Saturday, March 18, 2017

Emotional Involvement in a Story by Connie Vines

Since I am still dealing with power outages, I can only hope this blog posts and doesn't disappear.

What a wonderful topic for this month's Round Robin Blog.  Thank you Dr. Bob!

Are you ever emotionally drained by writing certain scenes, and how real are your characters to you?

For romance novelist the emotional involvement is the 💖 of the story.  Whereas fear would be the emotional of a horror story, etc.

So, like so many other romance novelists of my era, I have one key movie and one key television series which spelled out emotion in capital letters.

  • The opening of the movie Romancing the Stone, where author Joan Wilder (played by Kathleen Turner) is bawling because she has finished her book with a very emotional scene in her book. 
  • The television series,  Beauty and the Beast, starring Linda Hamilton and Ron Pearlman (as Vincent, the beast).  The opening music was enough to make my throat thick and my eyes teary.

 I've read meany books that brought me to tears (Jane Eyre, to name my favorite), and I must admit, I still cry when I re-read scenes in my own novels, too.  Talk that dark moment in Lynx, Rodeo Romance, Book 1, when Rachel turns down Lynx's proposal.  Or in Brede, Rodeo Romance, Book 2 when my heroine is willing to sacrifice her life to save Brede and his daughter.  Well, you get the picture , ,  

I plot my novels and short stories, however, I emotionally live my scenes.  Since my settings are places I have lived or visited, I have memories and sensory reactions. In real life, since  I can feel other people's emotions, which is difficult at times, and it helps for me to write it out through my characters.

Emotional draining? Yes.
Rewarding?  Of course.

Please stop by and see what these wonderful authors have to say by clicking on the links below.

Happy Reading!


Victoria Chatham 
Marci Baun 
Margaret Fieland 
Judith Copek 
A.J. Maguire 
Rachael Kosinski 
Dr. Bob Rich 
Heather Haven 
Beverley Bateman 
Kay Sisk 
Diane Bator
Skye Taylor 
Helena Fairfax
Rhobin Courtwright

Friday, March 17, 2017

Blogging in the Dark by Connie Vines

This was not the topic I'd planned for Thursday, but as you can see, my neighborhood is still without electricity and I'm writing by the light of one,very dim candle.

**i intended to insert a photo of me by candle light, except the camera feature will not launch :(. **

Yes, I've been without services before.  I've been camping and stayed for a week in a tipi (complete with overseeing the operation of a smoke flap) and participated in meal prep were several salmon were cooked over a pit fire.  I'm not even afraid of wild animals (except for opossums, squirrels, and an occasional raccoon) few venture into the quirky suburbs of Southern California; nor am I fearful of the dark.  I simply find it extremely I convenient, today & tomorrow, to have my carefully laid plans disrupted.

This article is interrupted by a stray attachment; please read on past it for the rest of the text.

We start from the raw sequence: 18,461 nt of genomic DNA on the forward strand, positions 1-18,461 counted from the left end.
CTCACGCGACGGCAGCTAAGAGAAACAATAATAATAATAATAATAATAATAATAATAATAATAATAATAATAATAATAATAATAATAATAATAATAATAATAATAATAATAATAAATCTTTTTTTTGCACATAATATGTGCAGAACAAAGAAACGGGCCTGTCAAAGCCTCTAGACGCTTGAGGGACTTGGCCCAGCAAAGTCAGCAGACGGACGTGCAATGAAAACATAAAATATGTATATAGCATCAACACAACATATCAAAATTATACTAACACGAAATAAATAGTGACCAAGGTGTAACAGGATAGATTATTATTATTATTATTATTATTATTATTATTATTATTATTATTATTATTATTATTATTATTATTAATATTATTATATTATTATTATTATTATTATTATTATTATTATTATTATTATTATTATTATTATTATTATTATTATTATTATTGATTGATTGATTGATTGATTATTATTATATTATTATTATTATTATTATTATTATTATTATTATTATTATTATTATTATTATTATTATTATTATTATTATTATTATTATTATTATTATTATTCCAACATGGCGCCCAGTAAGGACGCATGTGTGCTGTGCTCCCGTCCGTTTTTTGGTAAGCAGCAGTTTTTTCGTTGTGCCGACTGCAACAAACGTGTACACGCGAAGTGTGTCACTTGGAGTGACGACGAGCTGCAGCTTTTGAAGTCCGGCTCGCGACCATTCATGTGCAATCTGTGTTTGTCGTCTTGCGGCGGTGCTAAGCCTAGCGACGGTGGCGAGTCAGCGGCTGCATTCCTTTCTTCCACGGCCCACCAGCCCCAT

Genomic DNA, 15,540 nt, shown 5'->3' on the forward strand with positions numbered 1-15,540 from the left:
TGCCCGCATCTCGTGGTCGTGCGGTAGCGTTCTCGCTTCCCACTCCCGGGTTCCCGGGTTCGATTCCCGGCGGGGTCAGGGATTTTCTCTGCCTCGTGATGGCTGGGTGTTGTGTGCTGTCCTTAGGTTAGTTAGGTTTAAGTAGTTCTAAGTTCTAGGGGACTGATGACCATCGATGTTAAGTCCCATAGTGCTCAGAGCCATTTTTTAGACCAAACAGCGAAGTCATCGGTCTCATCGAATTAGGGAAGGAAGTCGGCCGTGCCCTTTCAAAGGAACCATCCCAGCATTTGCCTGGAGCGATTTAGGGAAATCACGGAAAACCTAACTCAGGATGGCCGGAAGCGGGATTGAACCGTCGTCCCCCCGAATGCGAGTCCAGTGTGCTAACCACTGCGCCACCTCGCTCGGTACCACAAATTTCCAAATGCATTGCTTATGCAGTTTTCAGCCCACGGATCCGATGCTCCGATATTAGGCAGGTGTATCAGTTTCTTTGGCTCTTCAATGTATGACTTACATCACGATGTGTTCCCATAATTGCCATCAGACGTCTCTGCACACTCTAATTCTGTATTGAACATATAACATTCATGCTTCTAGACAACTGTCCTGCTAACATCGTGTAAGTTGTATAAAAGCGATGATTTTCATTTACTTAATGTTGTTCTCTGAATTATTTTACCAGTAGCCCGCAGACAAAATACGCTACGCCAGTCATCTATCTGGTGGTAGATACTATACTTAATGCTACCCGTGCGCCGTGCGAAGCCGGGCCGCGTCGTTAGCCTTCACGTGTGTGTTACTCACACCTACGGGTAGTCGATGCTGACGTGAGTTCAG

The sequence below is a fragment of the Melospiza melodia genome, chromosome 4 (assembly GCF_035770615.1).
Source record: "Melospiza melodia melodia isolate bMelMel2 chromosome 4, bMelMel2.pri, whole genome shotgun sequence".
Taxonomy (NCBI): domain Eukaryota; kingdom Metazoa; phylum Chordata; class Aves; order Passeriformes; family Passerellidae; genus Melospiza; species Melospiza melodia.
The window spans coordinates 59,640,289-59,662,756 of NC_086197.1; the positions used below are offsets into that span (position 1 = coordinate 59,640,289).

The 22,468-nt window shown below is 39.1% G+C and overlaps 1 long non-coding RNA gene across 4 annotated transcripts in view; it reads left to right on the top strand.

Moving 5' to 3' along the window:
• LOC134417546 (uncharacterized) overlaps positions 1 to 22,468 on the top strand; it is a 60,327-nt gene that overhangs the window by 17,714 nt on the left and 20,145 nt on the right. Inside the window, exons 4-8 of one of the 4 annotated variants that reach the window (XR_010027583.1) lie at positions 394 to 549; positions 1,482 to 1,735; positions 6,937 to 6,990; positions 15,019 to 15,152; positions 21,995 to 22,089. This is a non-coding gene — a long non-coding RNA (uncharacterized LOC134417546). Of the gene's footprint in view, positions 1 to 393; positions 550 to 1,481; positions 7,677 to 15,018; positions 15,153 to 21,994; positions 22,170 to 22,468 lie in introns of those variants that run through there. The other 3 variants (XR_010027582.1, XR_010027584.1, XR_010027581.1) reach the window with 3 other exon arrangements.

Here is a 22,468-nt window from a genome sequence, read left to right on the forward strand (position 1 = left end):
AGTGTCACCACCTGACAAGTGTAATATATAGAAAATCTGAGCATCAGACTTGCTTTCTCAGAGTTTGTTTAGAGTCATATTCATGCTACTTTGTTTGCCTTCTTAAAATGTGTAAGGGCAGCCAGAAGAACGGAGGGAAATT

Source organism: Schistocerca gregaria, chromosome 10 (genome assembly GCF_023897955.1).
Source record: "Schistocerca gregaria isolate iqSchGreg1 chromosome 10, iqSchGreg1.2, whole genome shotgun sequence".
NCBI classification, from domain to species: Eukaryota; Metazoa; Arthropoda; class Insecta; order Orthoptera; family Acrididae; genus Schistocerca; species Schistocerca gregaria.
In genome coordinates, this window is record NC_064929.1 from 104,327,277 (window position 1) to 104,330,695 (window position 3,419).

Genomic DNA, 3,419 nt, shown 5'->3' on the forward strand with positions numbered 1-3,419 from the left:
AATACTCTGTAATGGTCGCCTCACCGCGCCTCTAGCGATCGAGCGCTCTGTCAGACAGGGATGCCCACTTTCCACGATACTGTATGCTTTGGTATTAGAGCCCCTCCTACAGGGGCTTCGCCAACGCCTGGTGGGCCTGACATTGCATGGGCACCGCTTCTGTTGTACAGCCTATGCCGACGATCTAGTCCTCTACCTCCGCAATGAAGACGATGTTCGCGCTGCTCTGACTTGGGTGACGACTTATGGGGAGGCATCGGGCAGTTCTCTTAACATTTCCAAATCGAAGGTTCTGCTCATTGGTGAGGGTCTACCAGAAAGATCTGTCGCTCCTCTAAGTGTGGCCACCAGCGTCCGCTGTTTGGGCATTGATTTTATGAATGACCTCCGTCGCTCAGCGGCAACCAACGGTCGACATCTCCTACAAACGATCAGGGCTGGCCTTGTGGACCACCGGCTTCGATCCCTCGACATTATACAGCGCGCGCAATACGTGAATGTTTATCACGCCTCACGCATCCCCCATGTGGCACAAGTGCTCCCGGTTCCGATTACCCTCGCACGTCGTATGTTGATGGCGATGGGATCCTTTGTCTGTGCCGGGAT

I have a Geek Squad tech scheduled to service and back-up by iPhone, iPad, and PC.  This will not happen if I do not have electricity. I also have a 7 a.m. service appointment the service my car.

So what? You are thinking.

 What if I oversleep?  5:30 a.m. Is not an easy time for me to be functional, I'm a night owl, remember.  What if my cell phone and my iPad have zero battery life?  

I had planned on working on my office tonight.  I have stacks everywhere because I'm setting up my files and purging my bookcases.  Not an activity to be attempted by flashlight or candle light.  I had also planned on writing my blog (I have accomplished one item on my list. If it posts).

It's 77 degrees, no rain.  I have the neighbor's solar lights which cast a faint shimmer on the cement side walk, so no one should trip and fall into the street if they venture out into the darkness.

I'm going to see if I can locate an unsented candle to light, because the floral fragrance is a bit over powering.  It's 8:11 by the light of my Fitbit tracker. . . Have a good evening everyone!

Saturday, March 4, 2017

Not For Sissies

Years ago I first saw “Getting Old Is Not For Sissies” posted on the wall at my mother’s nursing home. It’s proved truer--and truer sooner--than I could have ever imagined. Here I am, suddenly (who knows how?!) into my seventies, telling a disease of the week kind of surgery story, just like my grandmother's friends used to. 

A decade back, I had life-changing surgery which ended five years of suffering from Ulcerative Colitis. That’s one of those “down there” diseases, like colon cancer, recently out of the closet of unmentionable ailments.  One of the worst things about UC—besides the relentless belly-aching (!) was being virtually housebound whenever the disease was active, which became progressively more and more of the time. I spent most of one year in and out of bed, fatigued, sick, and in all over pain. (At least, if you are having a tough pregnancy, you may, at the end of the trail, have something nice to show for it.) 

Finally, when I'd gone in for yet another scope, I came to in a hospital bed, with a kind Asian Gastroenterologist explaining that the look-see had been impossible because my gut was about to rupture. It was decision time. Either take a chemo-type infusion treatment that would reoccur every six weeks for the rest of my life, or big, cut-and-paste surgery. 

Being an old fashioned girl, I took "the knife." It's an awful phrase that smacks of melodrama, but there is a certain truth to it as well, because there are some glaring body-concept changes to face.  

"Why?" I'd wondered to the surgeon. My husband was only three years past a colon cancer operation. The female surgeon just shrugged her white-coated shoulders and said we'd been hit by diseases common to people with our history. We'd lived for a decade in farmland Connecticut, drinking from a well. The old run-down house in which we lived sat amid fields of corn, tobacco, and potatoes, all of which require a lot of Ag-Chem. Cancer and immune diseases go with the territory.